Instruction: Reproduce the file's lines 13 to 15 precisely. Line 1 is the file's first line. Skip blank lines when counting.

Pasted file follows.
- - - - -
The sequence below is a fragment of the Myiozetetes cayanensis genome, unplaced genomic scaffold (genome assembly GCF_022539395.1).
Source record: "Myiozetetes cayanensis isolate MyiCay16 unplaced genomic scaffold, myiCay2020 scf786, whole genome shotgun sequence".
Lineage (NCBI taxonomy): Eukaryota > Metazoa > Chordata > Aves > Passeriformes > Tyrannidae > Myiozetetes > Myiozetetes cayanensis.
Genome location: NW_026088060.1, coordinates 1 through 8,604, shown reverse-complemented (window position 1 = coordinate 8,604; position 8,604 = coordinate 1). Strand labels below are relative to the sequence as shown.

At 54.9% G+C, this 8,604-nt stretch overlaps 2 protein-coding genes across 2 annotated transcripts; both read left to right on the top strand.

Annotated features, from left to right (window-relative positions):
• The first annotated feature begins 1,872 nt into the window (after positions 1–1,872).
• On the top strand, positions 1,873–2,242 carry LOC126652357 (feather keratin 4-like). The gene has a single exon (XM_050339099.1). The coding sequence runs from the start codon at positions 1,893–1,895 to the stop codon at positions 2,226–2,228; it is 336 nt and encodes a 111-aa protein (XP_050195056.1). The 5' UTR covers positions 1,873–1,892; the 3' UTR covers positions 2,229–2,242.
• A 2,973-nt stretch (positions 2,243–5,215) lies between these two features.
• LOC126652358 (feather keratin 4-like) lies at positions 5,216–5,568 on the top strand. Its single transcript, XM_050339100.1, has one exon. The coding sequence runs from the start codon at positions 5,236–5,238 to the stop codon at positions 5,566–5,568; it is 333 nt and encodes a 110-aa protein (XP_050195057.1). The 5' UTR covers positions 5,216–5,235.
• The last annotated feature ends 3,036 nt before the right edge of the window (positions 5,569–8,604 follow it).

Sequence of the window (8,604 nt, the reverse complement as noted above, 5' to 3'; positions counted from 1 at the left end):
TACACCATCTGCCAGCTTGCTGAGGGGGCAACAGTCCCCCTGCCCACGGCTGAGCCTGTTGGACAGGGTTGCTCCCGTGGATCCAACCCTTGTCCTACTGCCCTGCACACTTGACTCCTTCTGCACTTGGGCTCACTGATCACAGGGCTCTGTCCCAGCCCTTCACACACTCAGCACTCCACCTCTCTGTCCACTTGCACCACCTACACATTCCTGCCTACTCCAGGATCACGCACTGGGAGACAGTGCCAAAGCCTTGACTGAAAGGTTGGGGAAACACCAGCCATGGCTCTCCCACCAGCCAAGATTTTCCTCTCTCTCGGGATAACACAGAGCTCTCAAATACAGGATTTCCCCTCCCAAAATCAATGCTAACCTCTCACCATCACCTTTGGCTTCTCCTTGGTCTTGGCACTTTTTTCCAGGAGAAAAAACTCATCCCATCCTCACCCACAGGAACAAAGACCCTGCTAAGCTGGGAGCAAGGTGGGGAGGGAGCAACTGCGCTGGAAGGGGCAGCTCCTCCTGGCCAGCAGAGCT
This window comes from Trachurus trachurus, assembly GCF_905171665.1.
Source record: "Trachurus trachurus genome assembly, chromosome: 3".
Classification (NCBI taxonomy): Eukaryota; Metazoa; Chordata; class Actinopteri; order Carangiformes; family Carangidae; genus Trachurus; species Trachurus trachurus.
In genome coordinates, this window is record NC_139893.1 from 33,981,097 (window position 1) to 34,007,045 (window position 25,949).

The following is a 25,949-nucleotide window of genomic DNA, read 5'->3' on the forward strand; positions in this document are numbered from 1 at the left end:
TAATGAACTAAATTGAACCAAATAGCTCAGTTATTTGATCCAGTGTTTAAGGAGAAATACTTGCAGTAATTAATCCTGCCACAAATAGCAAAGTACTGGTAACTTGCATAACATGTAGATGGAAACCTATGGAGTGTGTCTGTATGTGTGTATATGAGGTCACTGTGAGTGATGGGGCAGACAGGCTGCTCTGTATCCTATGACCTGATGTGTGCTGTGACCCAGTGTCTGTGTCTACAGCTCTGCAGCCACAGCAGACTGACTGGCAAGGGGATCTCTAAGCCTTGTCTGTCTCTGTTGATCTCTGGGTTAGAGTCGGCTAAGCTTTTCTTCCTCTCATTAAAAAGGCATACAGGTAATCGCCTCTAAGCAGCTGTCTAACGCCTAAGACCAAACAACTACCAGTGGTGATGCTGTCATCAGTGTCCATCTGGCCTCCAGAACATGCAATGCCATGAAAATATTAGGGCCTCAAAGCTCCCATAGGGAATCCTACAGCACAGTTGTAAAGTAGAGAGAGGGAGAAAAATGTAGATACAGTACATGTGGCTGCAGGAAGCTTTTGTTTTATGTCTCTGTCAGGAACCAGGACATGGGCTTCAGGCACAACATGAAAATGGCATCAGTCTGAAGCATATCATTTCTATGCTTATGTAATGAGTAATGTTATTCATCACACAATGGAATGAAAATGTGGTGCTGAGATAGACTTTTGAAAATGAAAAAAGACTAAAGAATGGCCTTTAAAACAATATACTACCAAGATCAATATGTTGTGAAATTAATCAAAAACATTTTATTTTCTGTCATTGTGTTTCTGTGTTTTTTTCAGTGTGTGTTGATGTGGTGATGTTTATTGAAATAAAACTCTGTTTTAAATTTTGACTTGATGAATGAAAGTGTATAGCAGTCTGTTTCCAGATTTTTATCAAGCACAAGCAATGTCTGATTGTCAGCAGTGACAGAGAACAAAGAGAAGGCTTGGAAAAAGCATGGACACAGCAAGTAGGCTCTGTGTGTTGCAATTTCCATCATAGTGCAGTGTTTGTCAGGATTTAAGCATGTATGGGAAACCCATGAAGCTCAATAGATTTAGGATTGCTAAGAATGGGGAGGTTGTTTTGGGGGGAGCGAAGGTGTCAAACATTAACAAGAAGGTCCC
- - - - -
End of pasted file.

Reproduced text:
TACACCATCTGCCAGCTTGCTGAGGGGGCAACAGTCCCCCTGCCCACGGCTGAGCCTGTTGGACAGGGTTGCTCCCGTGGATCCAACCCTTGTCCTACTGCCCTGCACACTTGACTCCTTCTGCACTTGGGCTCACTGATCACAGGGCTCTGTCCCAGCCCTTCACACACTCAGCACTCCACCTCTCTGTCCACTTGCACCACCTACACATTCCTGCCTACTCCAGGATCACGCACTGGGAGACAGTGCCAAAGCCTTGACTGAAAGGTTGGGGAAACACCAGCCATGGCTCTCCCACCAGCCAAGATTTTCCTCTCTCTCGGGATAACACAGAGCTCTCAAATACAGGATTTCCCCTCCCAAAATCAATGCTAACCTCTCACCATCACCTTTGGCTTCTCCTTGGTCTTGGCACTTTTTTCCAGGAGAAAAAACTCATCCCATCCTCACCCACAGGAACAAAGACCCTGCTAAGCTGGGAGCAAGGTGGGGAGGGAGCAACTGCGCTGGAAGGGGCAGCTCCTCCTGGCCAGCAGAGCT
This window comes from Trachurus trachurus, assembly GCF_905171665.1.
Source record: "Trachurus trachurus genome assembly, chromosome: 3".